People who blithely say they are happy for their communications to be open to scrutiny because they have ‘nothing to hide’ have failed to grasp something fundamental about open democratic societies:

We do not make ourselves safer by making ourselves less free. Free speech means bad ideas can be exposed and good ones promoted.

But how is the marketplace of ideas supposed to work if law-abiding people can’t communicate freely about our ideas with others, free from surveillance?

How can we test our assumptions about the world and discover new ideas if our web browsing is being monitored? Free speech and privacy therefore go hand in hand.

Roy Greenslade of the Guardian noted: I am surprised that this speech has not been given greater media coverage and I’m grateful to the report on the News Media Association for bringing it to my attention.

David Cameron And right on cue, David Cameron has spouted off about the right for British people to offend religions.This is the same politician that has presided over a police regime where people are regularly being jailed for trivial bad jokes on twitter.

This is the same politician that has championed the PC lynch mob in its crusade to destroy people’s lives over minor PC transgressions.

This is the same politician that has brought in new censorship decrees without consulting the people or parliament that has destroyed the British adult internet industry.

This is the same politician that has championed shoddy internet filtering that simply isn’t fit for purpose.

This the same politician that wants to strip away every last vestige of people’s privacy and to leave them prey to hackers, scammers and criminals.

Cameron has been speaking to CBS News about the right to publish material that was offensive to some. He rightfully disagreed with a comment made by Pope Francis, who warned that people who mock religion are asking for a punch. He said:

I think in a free society, there is a right to cause offence about someone’s religion. I’m a Christian – if someone says something offensive about Jesus, I might find that offensive, but in a free society I don’t have a right to, sort of, wreak my vengeance on them.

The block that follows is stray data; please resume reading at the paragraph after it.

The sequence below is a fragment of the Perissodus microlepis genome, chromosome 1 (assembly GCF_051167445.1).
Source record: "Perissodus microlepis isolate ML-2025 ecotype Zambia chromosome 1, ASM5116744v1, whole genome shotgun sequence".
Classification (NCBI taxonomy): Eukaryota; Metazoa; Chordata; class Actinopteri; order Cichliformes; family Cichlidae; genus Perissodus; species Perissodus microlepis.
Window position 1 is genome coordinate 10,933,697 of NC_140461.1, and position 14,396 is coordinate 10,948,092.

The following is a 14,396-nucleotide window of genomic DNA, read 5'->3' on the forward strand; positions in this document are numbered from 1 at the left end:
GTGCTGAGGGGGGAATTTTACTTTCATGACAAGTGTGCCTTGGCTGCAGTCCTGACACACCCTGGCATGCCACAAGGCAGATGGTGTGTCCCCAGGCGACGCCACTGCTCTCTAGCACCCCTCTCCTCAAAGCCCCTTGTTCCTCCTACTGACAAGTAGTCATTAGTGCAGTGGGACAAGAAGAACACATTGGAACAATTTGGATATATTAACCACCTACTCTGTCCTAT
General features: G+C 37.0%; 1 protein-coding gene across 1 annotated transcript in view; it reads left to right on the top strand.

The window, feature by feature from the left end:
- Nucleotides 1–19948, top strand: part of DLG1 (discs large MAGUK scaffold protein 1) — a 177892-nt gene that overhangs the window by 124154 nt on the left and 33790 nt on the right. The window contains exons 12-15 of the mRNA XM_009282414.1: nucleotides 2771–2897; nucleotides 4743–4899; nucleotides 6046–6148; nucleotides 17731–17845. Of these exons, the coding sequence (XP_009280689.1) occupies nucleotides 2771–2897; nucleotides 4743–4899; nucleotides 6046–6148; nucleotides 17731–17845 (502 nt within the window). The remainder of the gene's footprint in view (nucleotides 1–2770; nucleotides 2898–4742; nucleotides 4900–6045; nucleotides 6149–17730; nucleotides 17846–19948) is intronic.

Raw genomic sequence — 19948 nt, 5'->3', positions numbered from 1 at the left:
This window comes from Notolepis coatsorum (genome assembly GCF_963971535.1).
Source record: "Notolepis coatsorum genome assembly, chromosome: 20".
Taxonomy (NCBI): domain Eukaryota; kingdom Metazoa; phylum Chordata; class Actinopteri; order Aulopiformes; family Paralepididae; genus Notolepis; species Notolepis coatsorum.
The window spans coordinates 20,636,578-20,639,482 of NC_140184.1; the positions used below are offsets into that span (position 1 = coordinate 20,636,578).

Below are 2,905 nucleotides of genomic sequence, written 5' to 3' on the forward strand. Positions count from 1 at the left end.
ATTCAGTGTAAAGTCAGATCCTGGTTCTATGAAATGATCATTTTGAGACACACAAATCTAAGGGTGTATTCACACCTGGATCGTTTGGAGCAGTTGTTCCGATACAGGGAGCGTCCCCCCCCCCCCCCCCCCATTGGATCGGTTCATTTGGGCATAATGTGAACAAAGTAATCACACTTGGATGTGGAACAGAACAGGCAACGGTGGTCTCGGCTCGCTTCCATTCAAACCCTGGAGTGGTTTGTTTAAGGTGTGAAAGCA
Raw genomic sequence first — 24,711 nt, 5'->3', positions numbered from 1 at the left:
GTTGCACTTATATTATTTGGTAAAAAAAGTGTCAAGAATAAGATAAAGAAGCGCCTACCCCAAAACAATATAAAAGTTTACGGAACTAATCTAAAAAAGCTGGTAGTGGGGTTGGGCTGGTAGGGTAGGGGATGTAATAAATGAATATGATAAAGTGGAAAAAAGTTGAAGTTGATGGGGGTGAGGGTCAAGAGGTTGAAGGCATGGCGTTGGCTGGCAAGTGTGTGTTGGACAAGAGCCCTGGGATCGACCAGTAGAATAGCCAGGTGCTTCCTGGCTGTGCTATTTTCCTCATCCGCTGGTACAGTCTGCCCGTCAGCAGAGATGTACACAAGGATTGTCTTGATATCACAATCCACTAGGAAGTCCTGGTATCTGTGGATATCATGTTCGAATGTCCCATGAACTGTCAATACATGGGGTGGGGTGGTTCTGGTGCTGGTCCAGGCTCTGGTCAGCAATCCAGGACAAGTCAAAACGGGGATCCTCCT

All would have been well and good if he hadn’t already created/interpreted laws that have seen people jailed and punished for offending religions.

He also said as long as publications acted within the law, they had the right to publish any material, even if it was offensive to some. But then again the leaders of Russia, China, Iran, Saudi Arabia and North Korea could all make the same statement. It all rather depends on how repressive the law is.

Read more EU Censorship News at MelonFarmers.co.uk

we must censor hebdo Index on Censorship, the Comic Book Legal Defense Fund, freeDimensional, PEN America, FreeWord, Reporters Without Borders, Article 19 and English PEN call on all those who believe in the fundamental right to freedom of expression to join in publishing the cartoons or covers of Charlie Hebdo on January 8 at 1400 GMT.

We believe that only through solidarity, in showing that we truly defend all those who exercise their right to speak freely, can we defeat those who would use violence to silence free speech. We ask media organisations, individuals and everyone who supports free speech to join together in this action.

Each publication will select a cartoon, a range of cartoons, or covers that they believe best reflect the right to free expression and publish at the same time globally. The idea is a moment of unity in which we show that together we stand up for journalism and the right to free speech, no matter what, and to show our support and respect for those killed on January 7.

Jodie Ginsberg, CEO of Index on Censorship said:

The ability to express ourselves freely is fundamental to a free society. This includes the freedom to publish, to satirise, to joke, to criticise, even when that might cause offence to others. Those who wish to silence free speech must never be allowed to prevail.

Suzanne Nossel, Executive Director, PEN American Center said:

Satire is both a privilege and a necessity in a free society. The freedom to question, to expose, to mock ultimately makes institutions, belief systems, and leaders stronger. The resort to murderous vengeance for the crime of drawing and publishing cartoons represents a terrifying perversion of religious values and an assault on our shared values. No matter how offensive, speech is never a justification for violence.

charlie hebdo decapitated Comic Book Legal Defense Fund Executive Director Charles Brownstein said:

The attack on the Charlie Hebdo offices is tragic, but it is also proof of just how powerful cartoons and cartoonists can be. Despite threats and prior attacks, the publishers, editors, and cartoonists of Charlie Hedbo never relented in using satire to question the world around them. CBLDF stands with Charlie Hebdo and their dedication to free expression.

Lucie Morillon, Programme Director, Reporters Without Borders said:

This unspeakable act of violence has challenged and assailed the entire press Journalism as whole is in mourning. In the name of all those who have fallen in the defence of these fundamental values, we must continue Charlie Hebdo’s fight for the right to freedom of information.